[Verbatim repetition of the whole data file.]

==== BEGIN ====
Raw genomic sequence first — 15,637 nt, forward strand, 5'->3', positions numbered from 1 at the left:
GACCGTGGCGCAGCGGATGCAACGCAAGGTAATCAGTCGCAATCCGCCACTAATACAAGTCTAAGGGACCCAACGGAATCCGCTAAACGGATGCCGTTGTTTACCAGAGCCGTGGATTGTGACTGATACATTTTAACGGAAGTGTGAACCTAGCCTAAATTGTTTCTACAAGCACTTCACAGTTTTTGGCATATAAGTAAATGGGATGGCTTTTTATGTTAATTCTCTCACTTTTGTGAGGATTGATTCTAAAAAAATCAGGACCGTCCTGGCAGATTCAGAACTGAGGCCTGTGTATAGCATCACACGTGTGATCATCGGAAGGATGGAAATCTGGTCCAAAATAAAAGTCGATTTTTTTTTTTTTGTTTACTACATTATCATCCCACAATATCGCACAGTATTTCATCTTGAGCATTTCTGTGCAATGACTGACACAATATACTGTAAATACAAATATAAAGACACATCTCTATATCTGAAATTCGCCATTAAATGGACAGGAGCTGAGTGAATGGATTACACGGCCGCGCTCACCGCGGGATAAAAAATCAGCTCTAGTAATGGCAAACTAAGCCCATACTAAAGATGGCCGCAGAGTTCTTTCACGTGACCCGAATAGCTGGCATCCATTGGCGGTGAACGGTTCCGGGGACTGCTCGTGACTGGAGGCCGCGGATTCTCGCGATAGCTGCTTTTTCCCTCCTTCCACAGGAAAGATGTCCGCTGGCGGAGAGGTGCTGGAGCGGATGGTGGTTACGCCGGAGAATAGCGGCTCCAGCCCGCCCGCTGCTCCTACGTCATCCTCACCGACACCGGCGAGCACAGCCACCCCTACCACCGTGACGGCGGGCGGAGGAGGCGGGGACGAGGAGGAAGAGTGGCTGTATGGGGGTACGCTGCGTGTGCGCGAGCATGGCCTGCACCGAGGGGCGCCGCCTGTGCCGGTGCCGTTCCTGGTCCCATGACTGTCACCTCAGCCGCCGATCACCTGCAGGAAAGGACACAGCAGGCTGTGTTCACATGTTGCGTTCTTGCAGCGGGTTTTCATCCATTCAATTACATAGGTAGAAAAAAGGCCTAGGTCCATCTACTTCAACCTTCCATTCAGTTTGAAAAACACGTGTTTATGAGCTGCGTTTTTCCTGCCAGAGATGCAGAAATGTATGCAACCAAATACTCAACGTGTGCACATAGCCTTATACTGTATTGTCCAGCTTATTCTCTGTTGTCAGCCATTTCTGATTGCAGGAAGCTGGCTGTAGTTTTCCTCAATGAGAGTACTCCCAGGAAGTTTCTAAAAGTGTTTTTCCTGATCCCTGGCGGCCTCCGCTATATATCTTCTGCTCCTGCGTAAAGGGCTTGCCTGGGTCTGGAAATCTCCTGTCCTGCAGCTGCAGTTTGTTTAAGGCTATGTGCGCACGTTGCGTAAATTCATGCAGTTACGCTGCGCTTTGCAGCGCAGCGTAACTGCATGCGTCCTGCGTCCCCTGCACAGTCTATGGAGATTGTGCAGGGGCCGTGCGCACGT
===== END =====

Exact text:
Raw genomic sequence first — 15,637 nt, forward strand, 5'->3', positions numbered from 1 at the left:
GACCGTGGCGCAGCGGATGCAACGCAAGGTAATCAGTCGCAATCCGCCACTAATACAAGTCTAAGGGACCCAACGGAATCCGCTAAACGGATGCCGTTGTTTACCAGAGCCGTGGATTGTGACTGATACATTTTAACGGAAGTGTGAACCTAGCCTAAATTGTTTCTACAAGCACTTCACAGTTTTTGGCATATAAGTAAATGGGATGGCTTTTTATGTTAATTCTCTCACTTTTGTGAGGATTGATTCTAAAAAAATCAGGACCGTCCTGGCAGATTCAGAACTGAGGCCTGTGTATAGCATCACACGTGTGATCATCGGAAGGATGGAAATCTGGTCCAAAATAAAAGTCGATTTTTTTTTTTTTGTTTACTACATTATCATCCCACAATATCGCACAGTATTTCATCTTGAGCATTTCTGTGCAATGACTGACACAATATACTGTAAATACAAATATAAAGACACATCTCTATATCTGAAATTCGCCATTAAATGGACAGGAGCTGAGTGAATGGATTACACGGCCGCGCTCACCGCGGGATAAAAAATCAGCTCTAGTAATGGCAAACTAAGCCCATACTAAAGATGGCCGCAGAGTTCTTTCACGTGACCCGAATAGCTGGCATCCATTGGCGGTGAACGGTTCCGGGGACTGCTCGTGACTGGAGGCCGCGGATTCTCGCGATAGCTGCTTTTTCCCTCCTTCCACAGGAAAGATGTCCGCTGGCGGAGAGGTGCTGGAGCGGATGGTGGTTACGCCGGAGAATAGCGGCTCCAGCCCGCCCGCTGCTCCTACGTCATCCTCACCGACACCGGCGAGCACAGCCACCCCTACCACCGTGACGGCGGGCGGAGGAGGCGGGGACGAGGAGGAAGAGTGGCTGTATGGGGGTACGCTGCGTGTGCGCGAGCATGGCCTGCACCGAGGGGCGCCGCCTGTGCCGGTGCCGTTCCTGGTCCCATGACTGTCACCTCAGCCGCCGATCACCTGCAGGAAAGGACACAGCAGGCTGTGTTCACATGTTGCGTTCTTGCAGCGGGTTTTCATCCATTCAATTACATAGGTAGAAAAAAGGCCTAGGTCCATCTACTTCAACCTTCCATTCAGTTTGAAAAACACGTGTTTATGAGCTGCGTTTTTCCTGCCAGAGATGCAGAAATGTATGCAACCAAATACTCAACGTGTGCACATAGCCTTATACTGTATTGTCCAGCTTATTCTCTGTTGTCAGCCATTTCTGATTGCAGGAAGCTGGCTGTAGTTTTCCTCAATGAGAGTACTCCCAGGAAGTTTCTAAAAGTGTTTTTCCTGATCCCTGGCGGCCTCCGCTATATATCTTCTGCTCCTGCGTAAAGGGCTTGCCTGGGTCTGGAAATCTCCTGTCCTGCAGCTGCAGTTTGTTTAAGGCTATGTGCGCACGTTGCGTAAATTCATGCAGTTACGCTGCGCTTTGCAGCGCAGCGTAACTGCATGCGTCCTGCGTCCCCTGCACAGTCTATGGAGATTGTGCAGGGGCCGTGCGCACGT